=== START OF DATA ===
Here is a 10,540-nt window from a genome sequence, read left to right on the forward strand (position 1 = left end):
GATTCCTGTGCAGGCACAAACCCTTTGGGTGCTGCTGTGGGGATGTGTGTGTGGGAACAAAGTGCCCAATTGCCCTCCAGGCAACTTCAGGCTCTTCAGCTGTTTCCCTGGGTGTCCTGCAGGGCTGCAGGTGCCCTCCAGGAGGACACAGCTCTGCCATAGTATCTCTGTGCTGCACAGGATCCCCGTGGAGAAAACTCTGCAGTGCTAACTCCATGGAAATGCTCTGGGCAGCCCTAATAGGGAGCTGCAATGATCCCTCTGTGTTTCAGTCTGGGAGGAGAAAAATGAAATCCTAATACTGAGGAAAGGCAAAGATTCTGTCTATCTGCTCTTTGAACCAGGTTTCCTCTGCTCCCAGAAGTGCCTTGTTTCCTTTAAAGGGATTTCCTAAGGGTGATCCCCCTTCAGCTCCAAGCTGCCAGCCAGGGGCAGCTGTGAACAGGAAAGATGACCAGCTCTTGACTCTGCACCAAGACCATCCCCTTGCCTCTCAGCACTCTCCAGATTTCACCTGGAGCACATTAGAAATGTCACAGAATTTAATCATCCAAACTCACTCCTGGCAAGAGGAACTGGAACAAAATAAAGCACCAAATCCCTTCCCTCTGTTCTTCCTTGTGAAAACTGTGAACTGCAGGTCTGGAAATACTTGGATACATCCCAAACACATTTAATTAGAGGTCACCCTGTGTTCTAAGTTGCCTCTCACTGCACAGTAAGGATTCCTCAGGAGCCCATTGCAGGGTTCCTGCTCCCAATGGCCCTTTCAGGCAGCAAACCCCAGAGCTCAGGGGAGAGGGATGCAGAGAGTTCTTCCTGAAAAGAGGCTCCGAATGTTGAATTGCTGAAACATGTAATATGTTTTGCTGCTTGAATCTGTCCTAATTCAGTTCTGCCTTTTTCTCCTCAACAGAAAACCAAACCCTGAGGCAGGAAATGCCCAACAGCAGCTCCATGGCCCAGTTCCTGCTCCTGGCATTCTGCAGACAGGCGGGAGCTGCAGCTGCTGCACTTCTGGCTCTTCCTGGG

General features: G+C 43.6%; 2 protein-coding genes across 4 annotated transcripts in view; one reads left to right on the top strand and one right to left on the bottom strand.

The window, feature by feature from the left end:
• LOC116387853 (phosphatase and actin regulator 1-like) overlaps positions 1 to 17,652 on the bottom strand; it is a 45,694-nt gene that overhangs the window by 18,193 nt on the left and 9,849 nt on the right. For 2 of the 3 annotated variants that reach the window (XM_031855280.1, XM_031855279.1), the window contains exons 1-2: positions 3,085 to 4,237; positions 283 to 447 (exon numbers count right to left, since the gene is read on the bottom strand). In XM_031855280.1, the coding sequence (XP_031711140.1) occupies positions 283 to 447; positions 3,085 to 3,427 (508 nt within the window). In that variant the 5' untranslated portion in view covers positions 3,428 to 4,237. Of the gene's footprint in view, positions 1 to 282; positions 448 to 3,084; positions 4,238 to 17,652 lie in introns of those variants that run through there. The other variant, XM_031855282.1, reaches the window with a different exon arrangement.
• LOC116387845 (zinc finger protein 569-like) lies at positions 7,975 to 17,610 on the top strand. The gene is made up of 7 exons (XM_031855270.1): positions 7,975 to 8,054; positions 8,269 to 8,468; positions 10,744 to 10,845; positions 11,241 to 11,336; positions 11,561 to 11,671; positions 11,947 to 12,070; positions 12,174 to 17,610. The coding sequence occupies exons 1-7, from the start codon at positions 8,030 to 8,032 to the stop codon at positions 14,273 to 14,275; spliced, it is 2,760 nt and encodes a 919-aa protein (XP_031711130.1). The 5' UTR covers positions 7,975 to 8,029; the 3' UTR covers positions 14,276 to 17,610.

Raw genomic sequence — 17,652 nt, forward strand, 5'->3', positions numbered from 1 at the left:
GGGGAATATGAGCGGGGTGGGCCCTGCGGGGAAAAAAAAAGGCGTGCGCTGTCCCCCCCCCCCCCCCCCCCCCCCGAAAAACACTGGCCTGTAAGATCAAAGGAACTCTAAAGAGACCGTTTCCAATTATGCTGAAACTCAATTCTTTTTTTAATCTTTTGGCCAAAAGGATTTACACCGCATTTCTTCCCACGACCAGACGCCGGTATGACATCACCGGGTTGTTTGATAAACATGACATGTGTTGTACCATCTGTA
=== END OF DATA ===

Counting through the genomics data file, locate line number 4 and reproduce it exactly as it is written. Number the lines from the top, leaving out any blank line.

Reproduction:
The window, feature by feature from the left end: